BY BRANDON SLOANE
“Dis wknd I was @ teh mall w/ my gfs nd my ex bf showed up nd it wuz awkkk.” While about 20 years ago this sentence would have been perceived as being written in a secret code, in today’s world, this type of condensed speech has become about as commonplace as it gets. Thumbspeak or “texting language” as it is more commonly known, has become a prominent way for people to communicate quickly by using shortened abbreviations in their text messages or when they’re chatting online. Newsweek reported that in 2008 alone, people sent 2.3 million text messages, which equates to around 6.3 billion messages each day. With the amount of text messaging being done, many critics are beginning to blame thumbspeak for contributing to students deteriorating spelling and grammatical skills. Although it would be easy to write off texting lingo as an atrocity ruining the English language, there are two sides to the story. While this new shortened language isn’t perfect, “IMO its rlly nt tht bad.”
One of the main arguments that detractors of thumbspeak have is that it leads to sloppiness and carelessness when writing and talking, and will eventually lead to the demise of the language itself. However, is this really as true as they want you to believe? A study done by the journal Reading and Writing observed how students texted and then tested them on a standardized English test. Students who performed better on the English test were the ones who also had much better grammar and spelling in their text messages. Results showed that if you’re a good writer in English you’re also a good writer in text language. Conversely, if you’re a poor speller academically you make more errors in thumbspeak. And those who used more abbreviations when texting tended to be better writers of standard English. Therefore, if you’re a good writer on lined paper, you’re most likely a good writer on your i-phone or facebook chat as well. So thumbspeak is the result of poor English, not the cause of it.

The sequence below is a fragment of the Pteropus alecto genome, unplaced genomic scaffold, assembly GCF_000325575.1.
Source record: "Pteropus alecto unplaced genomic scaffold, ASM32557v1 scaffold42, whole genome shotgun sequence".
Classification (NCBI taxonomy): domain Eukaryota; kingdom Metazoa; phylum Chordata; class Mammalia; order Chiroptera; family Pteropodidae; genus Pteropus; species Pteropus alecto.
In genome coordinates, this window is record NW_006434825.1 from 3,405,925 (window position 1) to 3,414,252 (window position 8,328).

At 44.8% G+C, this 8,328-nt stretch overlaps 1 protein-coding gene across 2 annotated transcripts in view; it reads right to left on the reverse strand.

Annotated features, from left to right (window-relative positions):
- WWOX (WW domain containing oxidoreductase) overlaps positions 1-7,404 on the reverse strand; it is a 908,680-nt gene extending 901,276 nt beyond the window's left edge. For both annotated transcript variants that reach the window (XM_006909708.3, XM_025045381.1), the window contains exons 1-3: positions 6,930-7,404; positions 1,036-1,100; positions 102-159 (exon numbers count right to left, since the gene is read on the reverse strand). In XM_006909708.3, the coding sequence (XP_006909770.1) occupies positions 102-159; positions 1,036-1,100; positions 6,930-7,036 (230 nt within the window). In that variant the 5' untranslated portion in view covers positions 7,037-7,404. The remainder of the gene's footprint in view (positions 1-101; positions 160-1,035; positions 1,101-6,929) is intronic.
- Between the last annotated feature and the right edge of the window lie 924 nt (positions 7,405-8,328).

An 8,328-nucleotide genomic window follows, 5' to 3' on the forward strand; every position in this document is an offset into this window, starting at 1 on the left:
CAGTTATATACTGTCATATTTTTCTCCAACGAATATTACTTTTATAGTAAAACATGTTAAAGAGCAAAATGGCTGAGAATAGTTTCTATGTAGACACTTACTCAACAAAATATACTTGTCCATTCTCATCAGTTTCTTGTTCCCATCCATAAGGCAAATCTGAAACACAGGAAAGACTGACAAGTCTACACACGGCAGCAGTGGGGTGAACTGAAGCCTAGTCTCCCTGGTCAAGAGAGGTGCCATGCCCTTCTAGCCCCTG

People are always quick to jump to the conclusion that thumbspeak is a problem, but what they fail to realize is how much of a benefit this innovative new language can be. David Crystal, a professional linguist, stated in his book, Texting: The Gr8 Deb8, that text language stimulates the brain because it requires the writer to condense the message into a few short lines and still get the message across clearly and understandably. Crystal went on to say that any changes to the language come organically and that new ways of communicating really don’t have an effect on changing the language.
Text language is here to stay and it isn’t necessarily a bad thing either. It has helped speed up the communication process so people can converse with others much more quickly and efficiently. To the critics, texting language has proven to have no effects on a student’s ability to comprehend and write proper English. However, as in the case with most technology throughout history, it will soon become outdated and antiquated by the next great thing. Maybe in 10 years we will be communicating through holograms and we won’t need to write down our messages anymore. But for now, thumbspeak rules the modern day, so “TTFN! omg c ya 2moro lol.”